We are pleased to present new paintings on metal by New York-based artist Miya Ando whose work was recently the subject of solo exhibitions at The American University Museum in Washington DC and The Noguchi Museum in New York. The luminous works on aluminum center on fugitive imagery of clouds in twilight hours of dusk.
Ando has achieved critical acclaim for her visceral paintings and large-scale installations that articulate transient, intangible aspects of the natural world. Her previous public projects include Sora Versailles, 2018, for which she shrouded an iconic Miami building in mesh printed with sunset-hued clouds and Ginga (The Silver River in the Sky), 2019, a sheer star-speckled banner suspended on metal stilts stretching 200 feet in length in Socrates Sculpture Park, New York.
Her latest body of work comes on the heels of her recent series of 1,200 indigo-infused moon drawings that she began during lockdown, creating a pandemic almanac of sorts. Her new series—Tasogare (Twilight) and Yuugure (Evening)—form a compendium of images recording specific moments of time just before light is extinguished.
Working from photographs of particular cloud formations chronicling precise moments in time, Ando uses watercolor-like techniques to layer translucent washes of ink and pigment mixed with urethane on metal canvases. Leaving some areas bare, she allows the reflective metal to shine amid passages of muted color creating a sense of depth and movement. In many works she also embeds micronized pure silver, a fine dust-like material, which adds further sheen.
The Tasogare (Twilight) series is rooted in the Japanese concept mono-no-aware which is commonly translated as “the pathos of things,” a bittersweet sentiment often linked to nature and the passing of time. “It’s a wistful recognition of a fleeting moment but I don’t see it in a nihilistic sense where everything is impermanent including myself. It’s more an appreciation and awareness of the present moment,” says Ando. “My thought process behind chronicling changes in the environment stems from a yearning to pay homage to and to be connected to the natural world.”
Meanwhile, the Yuugure (Evening) series was inspired by a quote from the tenth-century Japanese court lady Sei Shonagon who equates, in The Pillow Book, each season with a moment in the day connecting evening with autumn, one of the most ephemeral seasons of the year. Ando was drawn to the evocative connection between the two systems of time.
Since childhood, Ando has been fascinated by the natural world. Though she was raised in a Buddhist temple in Okayama, Japan, she was also exposed to Shintoism (the native religion of Japan) which deifies nature. Ando has vivid memories of her grandmother observing the 72 micro seasons of the Japanese lunar calendar noticing what flowers were in bloom and wearing kimonos corresponding to the surrounding landscape. While this practice is now obsolete, the idea of being deeply attuned to nature left a lasting impression.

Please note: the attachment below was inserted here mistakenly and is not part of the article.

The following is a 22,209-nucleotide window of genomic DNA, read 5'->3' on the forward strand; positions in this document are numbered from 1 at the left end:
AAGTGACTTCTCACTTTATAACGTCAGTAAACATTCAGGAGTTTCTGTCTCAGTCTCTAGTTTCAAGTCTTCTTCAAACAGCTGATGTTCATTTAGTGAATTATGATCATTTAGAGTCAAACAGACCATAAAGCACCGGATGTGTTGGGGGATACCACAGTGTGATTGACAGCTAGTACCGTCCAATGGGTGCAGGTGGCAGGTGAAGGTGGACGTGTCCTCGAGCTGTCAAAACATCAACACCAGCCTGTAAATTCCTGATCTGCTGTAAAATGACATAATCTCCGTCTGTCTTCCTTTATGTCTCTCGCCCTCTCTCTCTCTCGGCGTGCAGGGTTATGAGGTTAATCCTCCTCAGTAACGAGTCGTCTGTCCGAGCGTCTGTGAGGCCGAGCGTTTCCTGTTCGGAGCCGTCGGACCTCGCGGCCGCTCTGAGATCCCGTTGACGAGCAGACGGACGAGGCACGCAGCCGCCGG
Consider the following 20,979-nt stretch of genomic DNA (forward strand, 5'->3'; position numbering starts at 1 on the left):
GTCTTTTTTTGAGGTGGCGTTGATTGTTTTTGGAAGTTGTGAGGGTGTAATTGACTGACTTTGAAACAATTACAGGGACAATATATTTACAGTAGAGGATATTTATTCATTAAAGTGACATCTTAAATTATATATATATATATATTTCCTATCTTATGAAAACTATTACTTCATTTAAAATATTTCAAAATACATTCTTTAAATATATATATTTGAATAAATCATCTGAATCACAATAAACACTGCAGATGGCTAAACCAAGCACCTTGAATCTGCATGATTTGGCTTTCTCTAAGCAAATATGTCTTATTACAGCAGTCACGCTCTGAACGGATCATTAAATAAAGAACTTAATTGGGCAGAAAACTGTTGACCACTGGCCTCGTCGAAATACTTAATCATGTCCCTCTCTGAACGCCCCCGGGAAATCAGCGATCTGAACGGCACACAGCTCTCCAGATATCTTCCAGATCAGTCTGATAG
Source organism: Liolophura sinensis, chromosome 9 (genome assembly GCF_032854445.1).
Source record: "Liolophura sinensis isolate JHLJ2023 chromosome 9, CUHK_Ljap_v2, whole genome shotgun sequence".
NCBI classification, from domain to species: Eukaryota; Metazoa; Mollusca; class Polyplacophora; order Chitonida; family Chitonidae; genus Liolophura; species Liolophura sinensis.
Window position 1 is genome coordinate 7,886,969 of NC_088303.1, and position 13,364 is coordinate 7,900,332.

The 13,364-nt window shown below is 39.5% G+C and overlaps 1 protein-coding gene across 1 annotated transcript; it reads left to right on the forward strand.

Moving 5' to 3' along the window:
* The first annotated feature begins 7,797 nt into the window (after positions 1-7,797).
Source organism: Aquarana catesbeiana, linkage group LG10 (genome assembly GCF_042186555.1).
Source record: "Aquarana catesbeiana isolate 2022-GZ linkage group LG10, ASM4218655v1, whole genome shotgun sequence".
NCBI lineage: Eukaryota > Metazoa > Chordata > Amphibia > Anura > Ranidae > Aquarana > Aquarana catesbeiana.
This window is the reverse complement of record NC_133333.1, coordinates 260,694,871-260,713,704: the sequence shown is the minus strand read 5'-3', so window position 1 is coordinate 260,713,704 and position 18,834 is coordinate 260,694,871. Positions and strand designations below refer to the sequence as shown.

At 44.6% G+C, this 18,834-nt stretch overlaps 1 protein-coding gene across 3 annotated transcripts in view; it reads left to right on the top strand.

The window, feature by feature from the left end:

Ando selected metal as a support for her paintings for its ability to transform depending on the time of day or the angle from which it is viewed. “As a material it’s visceral and experiential—it captures and communicates transitoriness,” says the artist, whose interest in metal stems from an early encounter in Okayama. She remembers her grandfather, who was the head priest of the temple, chanting sutras in the hondo (main hall) at a black-lacquer altar adorned with gold leaf, materials that were luminescent under candlelight. Ever since, she’s been fascinated by metal’s ability to capture and reflect light.
Ando later moved to Northern California where her family settled in a remote redwood forest. As a young girl, she recalls searching for similarities between Japan and the U.S., which appeared worlds apart. She found common threads in nature, which gave her solace then as it continues to do today. Ando’s art is in essence a celebration of universality and connection: “I like the idea that anyone can look up in the sky and the clouds belong to us all.”
ABOUT THE ARTIST
Born in Los Angeles in 1973, Miya Ando is a multidisciplinary American artist who is widely recognized for her atmospheric paintings and large-scale installations exploring fleeting natural phenomena.
Ando’s work has been the subject of recent solo exhibitions at Asia Society Texas Center, Houston; Savannah College of Art and Design Museum of Art, Savannah; and The Noguchi Museum, New York. She has produced numerous public commissions worldwide including a sculpture built from World Trade Center steel installed in London’s Olympic Park on the ten-year anniversary of 9/11.
Ando has been the recipient of several grants and awards including the Pollock-Krasner Foundation Grant and was commissioned to create artwork for Philip Johnson’s Glass House, New Canaan, Connecticut. Her work is included in the collections of the Los Angeles County Museum of Art; the Detroit Institute of Arts; the Corning Museum of Glass, New York; the Scottsdale Museum of Contemporary Art as well as numerous notable private collections.
The artist holds a bachelor’s degree in East Asian Studies from the University of California, Berkeley. She has also undertaken East Asian studies at Yale and Stanford. A descendant of Bizen swordsmiths, Ando apprenticed with a master metalsmith in Japan.